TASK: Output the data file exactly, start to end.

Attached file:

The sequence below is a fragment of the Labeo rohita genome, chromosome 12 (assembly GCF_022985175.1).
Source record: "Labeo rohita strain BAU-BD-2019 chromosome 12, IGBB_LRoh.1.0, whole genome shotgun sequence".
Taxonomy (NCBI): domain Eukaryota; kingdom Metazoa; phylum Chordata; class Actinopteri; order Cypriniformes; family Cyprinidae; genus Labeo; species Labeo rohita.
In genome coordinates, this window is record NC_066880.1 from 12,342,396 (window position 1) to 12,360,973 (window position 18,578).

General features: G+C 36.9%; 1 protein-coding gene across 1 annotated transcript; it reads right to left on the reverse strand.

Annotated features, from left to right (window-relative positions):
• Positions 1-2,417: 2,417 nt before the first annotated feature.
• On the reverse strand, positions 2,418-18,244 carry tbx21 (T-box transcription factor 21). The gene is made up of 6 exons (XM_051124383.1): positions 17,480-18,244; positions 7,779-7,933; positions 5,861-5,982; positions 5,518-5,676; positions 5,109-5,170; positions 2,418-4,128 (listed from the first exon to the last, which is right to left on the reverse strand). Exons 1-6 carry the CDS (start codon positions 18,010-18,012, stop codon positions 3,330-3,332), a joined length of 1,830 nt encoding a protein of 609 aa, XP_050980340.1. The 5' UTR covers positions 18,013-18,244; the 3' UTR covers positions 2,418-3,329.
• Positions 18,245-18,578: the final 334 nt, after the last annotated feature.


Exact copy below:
The sequence below is a fragment of the Labeo rohita genome, chromosome 12 (assembly GCF_022985175.1).
Source record: "Labeo rohita strain BAU-BD-2019 chromosome 12, IGBB_LRoh.1.0, whole genome shotgun sequence".
Taxonomy (NCBI): domain Eukaryota; kingdom Metazoa; phylum Chordata; class Actinopteri; order Cypriniformes; family Cyprinidae; genus Labeo; species Labeo rohita.
In genome coordinates, this window is record NC_066880.1 from 12,342,396 (window position 1) to 12,360,973 (window position 18,578).

General features: G+C 36.9%; 1 protein-coding gene across 1 annotated transcript; it reads right to left on the reverse strand.

Annotated features, from left to right (window-relative positions):
• Positions 1-2,417: 2,417 nt before the first annotated feature.
• On the reverse strand, positions 2,418-18,244 carry tbx21 (T-box transcription factor 21). The gene is made up of 6 exons (XM_051124383.1): positions 17,480-18,244; positions 7,779-7,933; positions 5,861-5,982; positions 5,518-5,676; positions 5,109-5,170; positions 2,418-4,128 (listed from the first exon to the last, which is right to left on the reverse strand). Exons 1-6 carry the CDS (start codon positions 18,010-18,012, stop codon positions 3,330-3,332), a joined length of 1,830 nt encoding a protein of 609 aa, XP_050980340.1. The 5' UTR covers positions 18,013-18,244; the 3' UTR covers positions 2,418-3,329.
• Positions 18,245-18,578: the final 334 nt, after the last annotated feature.